Best practice for setting variables / functions when returning from delegate?

Hi All,

I’m becoming more and more comfortable with delegates, but I’ve been wondering if there’s a best practice for using the data coming back from them.

Here’s the use case.

VC1 → VC2 delegate w/ table view → dismiss VC2 → VC1

I’ve been using a couple of different ways… the first being an observer, so…

var modelTableSelection: String? {
        didSet {
            myTextField.text = modelTableSelection

The other is just to call a function on the delegate…

func returnedFromDelegate(theString: String) {
   myTextField.text = theString

Perhaps I’m just being overthinking this - but I’m never really happy with how verbose some of these methods get.

Are there any other design patterns I should investigate for using the data returned from a delegate?


Personally, I don’t believe in the delegate pattern. I think it only makes sense in a language that can’t store functions. We don’t use those anymore. Your mileage may vary, but I never make my own. I just use closures.

Would passing {[unowned myTextField] in myTextField.text = $0} over to your delegate not be a good solution for you?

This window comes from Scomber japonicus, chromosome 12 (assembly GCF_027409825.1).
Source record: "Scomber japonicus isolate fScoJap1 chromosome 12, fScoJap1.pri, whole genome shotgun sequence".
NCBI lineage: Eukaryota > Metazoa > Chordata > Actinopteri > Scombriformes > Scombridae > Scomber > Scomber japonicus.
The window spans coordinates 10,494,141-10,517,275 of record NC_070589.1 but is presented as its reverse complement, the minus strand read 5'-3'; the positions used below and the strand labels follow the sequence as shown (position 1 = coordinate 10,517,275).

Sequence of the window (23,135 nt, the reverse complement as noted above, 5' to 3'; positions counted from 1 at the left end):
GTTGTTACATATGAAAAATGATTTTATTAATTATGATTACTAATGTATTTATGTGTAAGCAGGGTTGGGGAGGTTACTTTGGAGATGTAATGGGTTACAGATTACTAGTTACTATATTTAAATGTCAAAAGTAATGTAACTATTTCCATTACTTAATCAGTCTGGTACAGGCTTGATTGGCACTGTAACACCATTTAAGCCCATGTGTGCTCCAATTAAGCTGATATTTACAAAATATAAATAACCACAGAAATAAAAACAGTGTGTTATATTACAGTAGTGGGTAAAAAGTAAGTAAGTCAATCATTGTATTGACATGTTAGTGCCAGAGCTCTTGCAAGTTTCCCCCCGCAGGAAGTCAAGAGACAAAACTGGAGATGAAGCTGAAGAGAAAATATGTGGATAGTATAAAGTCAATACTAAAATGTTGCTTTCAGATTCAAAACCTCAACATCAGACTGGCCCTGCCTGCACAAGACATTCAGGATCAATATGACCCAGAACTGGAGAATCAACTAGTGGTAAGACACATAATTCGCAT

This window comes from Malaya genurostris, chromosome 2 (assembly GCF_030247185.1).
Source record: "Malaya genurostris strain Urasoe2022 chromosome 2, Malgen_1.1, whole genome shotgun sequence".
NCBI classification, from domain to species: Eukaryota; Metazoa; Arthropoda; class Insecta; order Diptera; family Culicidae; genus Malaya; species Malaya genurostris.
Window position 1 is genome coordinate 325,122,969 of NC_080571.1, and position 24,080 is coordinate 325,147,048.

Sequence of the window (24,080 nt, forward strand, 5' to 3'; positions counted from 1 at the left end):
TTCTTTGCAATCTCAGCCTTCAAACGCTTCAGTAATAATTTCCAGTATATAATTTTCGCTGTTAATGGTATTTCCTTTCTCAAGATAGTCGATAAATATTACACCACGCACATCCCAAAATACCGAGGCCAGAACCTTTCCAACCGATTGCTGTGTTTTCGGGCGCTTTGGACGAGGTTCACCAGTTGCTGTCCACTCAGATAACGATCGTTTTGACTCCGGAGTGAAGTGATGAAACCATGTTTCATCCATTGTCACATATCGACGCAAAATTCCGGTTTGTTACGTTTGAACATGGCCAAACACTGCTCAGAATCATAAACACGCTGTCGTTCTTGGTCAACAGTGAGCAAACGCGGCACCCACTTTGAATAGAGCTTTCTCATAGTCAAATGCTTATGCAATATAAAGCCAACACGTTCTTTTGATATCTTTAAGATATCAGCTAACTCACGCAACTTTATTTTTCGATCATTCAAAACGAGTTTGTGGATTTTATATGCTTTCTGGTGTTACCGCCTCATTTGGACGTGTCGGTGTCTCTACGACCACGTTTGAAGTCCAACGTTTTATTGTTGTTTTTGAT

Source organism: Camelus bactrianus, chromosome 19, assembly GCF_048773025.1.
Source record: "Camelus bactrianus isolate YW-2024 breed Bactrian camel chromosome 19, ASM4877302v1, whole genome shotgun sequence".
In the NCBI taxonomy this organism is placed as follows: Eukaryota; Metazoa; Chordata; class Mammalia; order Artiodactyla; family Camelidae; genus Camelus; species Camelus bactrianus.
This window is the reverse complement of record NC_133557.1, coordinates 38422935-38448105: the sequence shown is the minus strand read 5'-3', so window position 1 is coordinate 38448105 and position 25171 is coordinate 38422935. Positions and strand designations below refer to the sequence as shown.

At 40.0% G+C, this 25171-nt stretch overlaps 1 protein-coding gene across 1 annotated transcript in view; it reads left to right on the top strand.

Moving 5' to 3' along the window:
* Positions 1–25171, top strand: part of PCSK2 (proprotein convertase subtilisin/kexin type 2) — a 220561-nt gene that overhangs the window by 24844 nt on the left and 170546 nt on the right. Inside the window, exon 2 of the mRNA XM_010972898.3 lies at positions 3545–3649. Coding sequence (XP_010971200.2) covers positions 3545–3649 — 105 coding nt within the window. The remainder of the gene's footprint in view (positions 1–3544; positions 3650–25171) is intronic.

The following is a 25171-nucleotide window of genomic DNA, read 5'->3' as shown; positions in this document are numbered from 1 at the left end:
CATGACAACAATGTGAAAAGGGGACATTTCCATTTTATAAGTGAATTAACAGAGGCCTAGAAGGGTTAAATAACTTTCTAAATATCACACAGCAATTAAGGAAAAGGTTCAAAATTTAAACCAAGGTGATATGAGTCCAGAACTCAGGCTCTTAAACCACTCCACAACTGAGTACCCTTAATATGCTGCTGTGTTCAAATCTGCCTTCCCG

One more tip: the use of “my” and “the” is not needed. Just lowerCamelCase versions of the types they are will work fine in Swift. You could even use the exact same name for parameter and parameter types (e.g. (string: string), where string is perhaps a protocol), but typically, the casing will vary between the two.

Remember the intent of the delegate pattern - one object requires something to be done but does not care how it is done, responsibility for the task is delegated. It is true we often use them for the convenience of communicating against the flow, and closures can do some of the same things as delegates but since you are implementing what is in the closure you certainly have to care about the implementation.

Hi @jcatterwaul – I was just using ‘my’ and ‘the’ as examples… those aren’t in production code. :slight_smile:

re: delegate pattern vs closures – It certainly goes against the ways I was taught to implement such workflow, but that’s an interesting approach. I appreciate the feedback.

Closures are not different than what you were taught. They are the specific subset of delegates that allow an implementation of the delegate pattern that doesn’t require you to make objects. The objects used to be necessary, but aren’t anymore. Try it out for yourself if you don’t take my meaning; I’ll help you through it.

I like the way it’s put here:

Closures are one of those few curious concepts that are paradoxically difficult because they are so simple. Once a programmer becomes used to a complex solution to a problem, simple solutions to the same problem feel incomplete and uncomfortable. But, as we will soon see, closures can be a simpler, more direct solution to the problem of how to organise data and code than objects.